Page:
Military service a testament to Martin family heritage
For Ernest “Ernie” J.T. Martin, serving in the US Armed Forces was not just a duty or responsibility. It’s a proud family tradition.
The retired colonel, who served on the USS General C.H. Muir during WWII, is pleased to count himself among a long line of distinguished US veterans dating back to the 1700s. His fifth great grandfather, American General Joseph Martin, served in the Revolutionary War and was present at the Hillsborough Convention in 1788 for the ratification of the United States Constitution.
The interior of his Mills Avenue home is a testament to the Martin family heritage. The veteran’s living room-turned-art studio is covered in patriotic works, including his “Guernica,” an abstract representation of the suffering of 9/11. The walls of his study are covered in old photos documenting his rich patriotic lineage, from portraits of his brothers decked in military regalia to a picture of his youngest daughter, whom he named America, to reminder him of the country and the opportunities he has fought for his entire life.
“The price of freedom is not free,” said Mr. Martin. “It takes constant alertness and constant willingness to fight back to maintain that freedom.”
Working to help preserve that independence is a pledge that, at 86 years old, the veteran continues to live by. “I owe my purpose to American freedom,” he said. “That’s my quest, to live in honor of what my family has fought for.”
Mr. Martin was handed down his nationalistic pride from his father William Knox Martin, a lieutenant in the Marine Air Corps who fought in World War I. Though Mr. Martin’s father was killed in combat shortly after he was born, his presence was felt in the Martin family household. The patriarch’s military cap was a favorite playtime accessory for the young Martins and his patriotism a standard all wished to attain.
The Martin boys got their chance in 1941 when the United States joined World War II. While his brothers rushed into combat, the youngest Martin was thwarted by his age, two years under the age requirement of 18. But it didn’t stop him from trying.
After being told to come back once he had a little fuzz on his chin, Mr. Martin rubbed Vaseline and ash on his face and made his way to the Coast Guard Office near his home in New York City. Adept at holding his breath under water and skilled in combat, thanks to some martial arts training at the local laundromat, he was accepted to the Coast Guard’s underwater demolition team in 1943. Five months into his service, however, his true age was discovered and Mr. Martin was sent back home to New York. The moment the age requirement was changed to 17, he was right back in action.
Mr. Martin worked his way up from steward’s mate to gunner’s mate third class on the USS Muir, serving in five theaters of war with the APA 142 Troopship Amphibious Forces. He was honorably discharged in 1946. Though he received a Purple Heart for being wounded by an underwater explosion, Mr. Martin returned home relatively unharmed. One of his brothers was not so fortunate. Samuel Morris Martin was reported missing in 1944 after his plane was shot down during in aerial combat in the Pacific. A year later, his body was found.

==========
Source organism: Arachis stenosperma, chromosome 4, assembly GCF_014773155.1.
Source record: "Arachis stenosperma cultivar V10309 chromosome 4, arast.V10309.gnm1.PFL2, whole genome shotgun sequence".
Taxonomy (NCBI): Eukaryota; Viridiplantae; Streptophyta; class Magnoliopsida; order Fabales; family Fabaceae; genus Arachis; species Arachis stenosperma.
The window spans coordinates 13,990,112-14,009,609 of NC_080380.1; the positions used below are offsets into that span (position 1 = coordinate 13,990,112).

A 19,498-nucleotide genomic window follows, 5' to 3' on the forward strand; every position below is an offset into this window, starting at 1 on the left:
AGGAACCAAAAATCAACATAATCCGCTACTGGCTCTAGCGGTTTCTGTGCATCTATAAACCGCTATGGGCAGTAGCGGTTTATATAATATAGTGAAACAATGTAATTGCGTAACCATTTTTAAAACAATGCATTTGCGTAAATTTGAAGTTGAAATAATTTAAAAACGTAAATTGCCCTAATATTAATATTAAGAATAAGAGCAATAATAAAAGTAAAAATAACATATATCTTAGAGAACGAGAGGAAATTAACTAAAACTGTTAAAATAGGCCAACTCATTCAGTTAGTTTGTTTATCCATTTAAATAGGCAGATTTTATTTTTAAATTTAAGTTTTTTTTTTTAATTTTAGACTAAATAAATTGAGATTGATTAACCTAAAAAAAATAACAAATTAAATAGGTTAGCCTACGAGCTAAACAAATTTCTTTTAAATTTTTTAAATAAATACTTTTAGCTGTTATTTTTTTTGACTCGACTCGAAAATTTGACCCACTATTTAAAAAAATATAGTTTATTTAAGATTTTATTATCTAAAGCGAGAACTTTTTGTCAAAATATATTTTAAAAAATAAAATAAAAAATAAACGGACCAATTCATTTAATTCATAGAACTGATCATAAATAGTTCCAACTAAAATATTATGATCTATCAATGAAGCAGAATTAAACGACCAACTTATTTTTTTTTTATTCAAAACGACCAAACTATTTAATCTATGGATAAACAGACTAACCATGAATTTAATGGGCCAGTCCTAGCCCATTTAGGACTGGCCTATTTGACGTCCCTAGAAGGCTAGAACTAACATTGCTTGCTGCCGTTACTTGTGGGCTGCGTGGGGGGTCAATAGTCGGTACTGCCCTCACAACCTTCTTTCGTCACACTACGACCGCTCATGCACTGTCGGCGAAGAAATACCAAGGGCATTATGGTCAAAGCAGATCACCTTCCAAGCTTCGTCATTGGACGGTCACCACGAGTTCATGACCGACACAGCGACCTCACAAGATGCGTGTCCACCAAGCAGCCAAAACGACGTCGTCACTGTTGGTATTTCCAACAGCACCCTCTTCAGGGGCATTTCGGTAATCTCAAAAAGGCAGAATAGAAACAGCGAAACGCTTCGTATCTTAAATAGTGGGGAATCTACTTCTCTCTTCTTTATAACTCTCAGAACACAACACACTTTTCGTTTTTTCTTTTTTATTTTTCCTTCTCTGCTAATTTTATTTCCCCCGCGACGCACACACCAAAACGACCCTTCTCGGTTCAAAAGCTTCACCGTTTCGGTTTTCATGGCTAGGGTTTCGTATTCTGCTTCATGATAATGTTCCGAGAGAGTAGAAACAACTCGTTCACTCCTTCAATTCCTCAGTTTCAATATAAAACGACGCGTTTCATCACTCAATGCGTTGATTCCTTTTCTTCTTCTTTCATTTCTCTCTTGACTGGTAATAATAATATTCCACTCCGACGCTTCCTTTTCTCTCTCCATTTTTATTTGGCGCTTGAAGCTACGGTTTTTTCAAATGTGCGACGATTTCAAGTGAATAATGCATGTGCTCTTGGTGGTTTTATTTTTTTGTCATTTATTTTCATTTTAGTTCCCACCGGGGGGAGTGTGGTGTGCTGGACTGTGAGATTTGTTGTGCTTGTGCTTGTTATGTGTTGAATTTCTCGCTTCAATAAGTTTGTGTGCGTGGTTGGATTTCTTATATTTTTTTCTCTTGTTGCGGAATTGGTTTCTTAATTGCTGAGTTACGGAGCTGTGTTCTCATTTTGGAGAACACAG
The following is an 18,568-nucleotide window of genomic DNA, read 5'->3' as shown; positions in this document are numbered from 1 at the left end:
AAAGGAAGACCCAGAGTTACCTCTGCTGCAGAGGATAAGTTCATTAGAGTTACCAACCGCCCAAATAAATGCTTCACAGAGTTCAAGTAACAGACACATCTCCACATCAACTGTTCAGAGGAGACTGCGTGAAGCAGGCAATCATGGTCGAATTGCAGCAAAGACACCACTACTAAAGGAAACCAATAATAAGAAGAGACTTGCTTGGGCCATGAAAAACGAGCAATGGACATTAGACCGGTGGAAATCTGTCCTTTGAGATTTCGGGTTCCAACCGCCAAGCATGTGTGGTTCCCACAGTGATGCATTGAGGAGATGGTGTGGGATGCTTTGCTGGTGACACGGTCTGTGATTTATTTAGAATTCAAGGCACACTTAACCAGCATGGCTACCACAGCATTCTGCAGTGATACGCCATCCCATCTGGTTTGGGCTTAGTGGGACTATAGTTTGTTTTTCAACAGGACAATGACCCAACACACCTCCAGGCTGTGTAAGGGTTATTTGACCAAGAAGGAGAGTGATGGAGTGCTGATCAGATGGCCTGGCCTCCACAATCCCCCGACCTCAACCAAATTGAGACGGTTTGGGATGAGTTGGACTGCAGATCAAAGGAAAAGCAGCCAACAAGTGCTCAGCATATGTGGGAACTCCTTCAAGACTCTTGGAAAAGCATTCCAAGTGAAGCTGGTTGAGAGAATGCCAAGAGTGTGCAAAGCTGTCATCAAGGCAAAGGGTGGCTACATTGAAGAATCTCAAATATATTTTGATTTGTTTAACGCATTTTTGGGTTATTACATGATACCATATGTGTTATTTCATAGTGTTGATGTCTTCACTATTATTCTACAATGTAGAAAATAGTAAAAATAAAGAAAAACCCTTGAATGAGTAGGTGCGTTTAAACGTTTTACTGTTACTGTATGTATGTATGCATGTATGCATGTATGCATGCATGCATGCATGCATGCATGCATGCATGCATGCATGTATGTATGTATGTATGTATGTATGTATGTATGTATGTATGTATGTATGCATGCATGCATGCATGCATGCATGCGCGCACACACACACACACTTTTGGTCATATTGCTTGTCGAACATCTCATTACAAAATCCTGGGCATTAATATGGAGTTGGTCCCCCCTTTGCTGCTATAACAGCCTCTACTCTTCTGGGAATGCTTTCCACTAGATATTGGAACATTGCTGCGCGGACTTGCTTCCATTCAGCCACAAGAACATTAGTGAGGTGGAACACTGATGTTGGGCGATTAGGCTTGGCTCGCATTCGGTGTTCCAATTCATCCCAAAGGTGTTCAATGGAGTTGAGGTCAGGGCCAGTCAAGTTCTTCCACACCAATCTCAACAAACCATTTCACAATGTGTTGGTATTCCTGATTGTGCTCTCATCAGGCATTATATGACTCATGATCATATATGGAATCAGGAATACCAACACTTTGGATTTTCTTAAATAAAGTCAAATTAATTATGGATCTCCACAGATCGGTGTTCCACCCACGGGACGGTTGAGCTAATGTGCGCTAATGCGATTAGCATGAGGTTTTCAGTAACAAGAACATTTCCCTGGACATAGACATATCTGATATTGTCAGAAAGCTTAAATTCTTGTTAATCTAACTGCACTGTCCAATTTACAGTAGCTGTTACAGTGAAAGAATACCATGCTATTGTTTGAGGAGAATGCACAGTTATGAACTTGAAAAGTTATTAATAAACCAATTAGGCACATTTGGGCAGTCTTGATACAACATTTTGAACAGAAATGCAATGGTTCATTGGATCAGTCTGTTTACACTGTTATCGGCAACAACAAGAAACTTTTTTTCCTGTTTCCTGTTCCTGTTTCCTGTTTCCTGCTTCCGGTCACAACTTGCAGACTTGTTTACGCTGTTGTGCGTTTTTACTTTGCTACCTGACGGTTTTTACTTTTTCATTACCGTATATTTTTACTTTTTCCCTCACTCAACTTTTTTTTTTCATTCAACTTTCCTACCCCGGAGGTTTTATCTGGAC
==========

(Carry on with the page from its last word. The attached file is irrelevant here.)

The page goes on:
“It knocked the wind out of my sails,” Mr. Martin remembered. “We were a very close family.”
Mr. Martin has dedicated his time post-service to preserving his brother’s memory and the freedom soldiers fight for in the way he knows best, through his art. After the war, Mr. Martin joined the Art Students League of New York with the assistance of the GI Bill, becoming one of the early abstract expressionist painters along with contemporaries like Jackson Pollock. While exhibiting at major galleries and museums throughout the world, Mr. Martin uses his trade to support the Armed Forces. During the Gulf War, the artist put pen to paper to create greeting cards for soldiers overseas. Thousands of cards were sent through Operation Kids Mail, the organization he founded to give other civilians the chance to offer soldiers their words of support.
Drawing up cards with the other children at the Topanga Canyon mall has left a lasting impression on Mr. Martin’s daughter, Lyn Adelstein, particularly when she saw the benefit of their work.
“There was one time there were three or four straight, tough-looking guys standing up above us, watching our whole operation. They eventually came down and thanked us because they were soldiers who received our cards. It was really, really neat,” she said.
Her father has also used his creative prowess and patriotism to build a war memorial, previously on display along Colorado Boulevard in Pasadena. Though the commemoration has since been removed, it hasn’t erased Mr. Martin’s sense of purpose and pride. With the drive instilled in him as a soldier, Mr. Martin has led a life with no boundaries, traveling the world to train exiled Cuban troops, help fight against the drug war in third world countries and take on a decade-long career as a matador, all in the name of freedom. And while his pursuits and accomplishments may be varied and each more colorful than the next, none have had a more lasting impression on Mr. Martin than his role as an engaged US citizen.
“In America, anything is possible. You can be an artist, a doctor, fly airplanes. Freedom grants that opportunity.” “That’s why this country is so great.”